Learning Center
Plans & pricing Sign in
Sign Out

Ecological Succession TeacherWeb


									Ecological Succession
What is ecological succession?
• Ecological succession is the gradual and
  predictable process by which ecosystems
  change and develop over time.
• Nothing remains the same and habitats
  are constantly changing.
         Primary Succession
• Occurs after the creation of a new habitat

• e.g. lava flow, glacier retreat, sand dune
  formation, artificial ponds, artificial reefs

• Areas which have never had organisms
  growing on them

• Conditions are unfavorable for life at first
Primary Ecological Succession
 Occurs on surfaces
 where no soil exists.
 After a Lava flow or
 retreating glacier
Primary Succession
         Secondary Succession
• Community development in areas that were previously
  occupied by a community

• Occurs after a disturbance

• e.g. loss of trees by disease, wind or fire; logs clearing
  areas in intertidal zone; overturning of boulders in
  intertidal zone

• Conditions are therefore favorable since seeds, spores
  and even resistant animals or plants may remain and
  there is often a well developed soil

• More rapid than primary succession
Secondary Ecological Succession
                      Occurs when
                      a climax
                      is disturbed.
                      Soil already

                      Ex. Land after a
                      forest fire, land
                      cleared for
                      farming is
Secondary Succession
    How does Succession Occur?
•    Through a series of stages:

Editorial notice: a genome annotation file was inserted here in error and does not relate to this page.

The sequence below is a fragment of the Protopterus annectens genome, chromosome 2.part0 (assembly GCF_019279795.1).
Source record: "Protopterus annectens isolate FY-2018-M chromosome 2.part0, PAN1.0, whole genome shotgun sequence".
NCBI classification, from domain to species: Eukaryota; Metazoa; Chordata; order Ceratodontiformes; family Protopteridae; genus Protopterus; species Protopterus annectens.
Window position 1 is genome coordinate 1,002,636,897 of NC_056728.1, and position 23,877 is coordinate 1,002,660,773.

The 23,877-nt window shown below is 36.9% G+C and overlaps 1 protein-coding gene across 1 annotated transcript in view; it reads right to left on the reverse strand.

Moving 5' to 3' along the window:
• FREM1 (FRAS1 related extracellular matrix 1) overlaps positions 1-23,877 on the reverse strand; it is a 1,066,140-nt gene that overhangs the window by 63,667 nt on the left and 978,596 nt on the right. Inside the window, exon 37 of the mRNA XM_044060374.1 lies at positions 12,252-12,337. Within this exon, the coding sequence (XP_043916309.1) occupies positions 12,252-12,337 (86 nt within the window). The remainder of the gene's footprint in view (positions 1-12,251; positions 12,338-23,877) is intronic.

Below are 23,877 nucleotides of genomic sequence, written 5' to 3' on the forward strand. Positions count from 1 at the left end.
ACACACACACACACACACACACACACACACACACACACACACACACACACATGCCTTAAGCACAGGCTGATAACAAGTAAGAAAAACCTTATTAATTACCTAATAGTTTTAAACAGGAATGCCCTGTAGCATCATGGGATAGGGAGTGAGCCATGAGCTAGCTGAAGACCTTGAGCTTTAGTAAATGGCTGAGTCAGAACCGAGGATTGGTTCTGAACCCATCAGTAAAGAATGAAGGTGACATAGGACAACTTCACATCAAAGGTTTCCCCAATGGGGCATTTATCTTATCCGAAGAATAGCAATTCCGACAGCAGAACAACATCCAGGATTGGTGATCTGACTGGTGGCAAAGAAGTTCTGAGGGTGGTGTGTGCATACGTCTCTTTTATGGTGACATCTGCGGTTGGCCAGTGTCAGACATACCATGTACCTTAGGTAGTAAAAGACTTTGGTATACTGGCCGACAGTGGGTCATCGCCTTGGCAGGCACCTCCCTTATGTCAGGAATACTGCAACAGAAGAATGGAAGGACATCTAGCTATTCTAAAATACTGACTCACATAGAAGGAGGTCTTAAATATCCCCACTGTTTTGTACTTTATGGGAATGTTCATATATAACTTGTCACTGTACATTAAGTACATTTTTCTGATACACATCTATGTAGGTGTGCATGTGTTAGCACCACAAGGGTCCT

– Pioneer species arrive

    – Early colonizers with good dispersal
      mechanisms (r-selected species); fast
      growth rate; high photosynthetic rate;
      minimal environmental demands

    – Opportunistic organisms settle

    – e.g. diatoms, sea lettuce, scotch broom
  How does succession occur?
Seral stages

• waves of temporary organisms displace
  pioneer species through competition

Climax community
• End point of succession
• Climax community – VA is a deciduous
  oak-hickory (hardwood) forest.
         Climax Community

• Most permanent of all the stages
• Stage at which system has reached
  steady-state equilibrium
• May take 100’s or 1000’s of years to reach
  this stage.
• During succession species modify the physical
  environment making it more suitable for new
  species and less suitable for those already there

• Pioneer species are often poor competitors and
  are replaced by stronger competitors that have
  greater environmental demands

• Later communities are often more complex than
  earlier communities

To top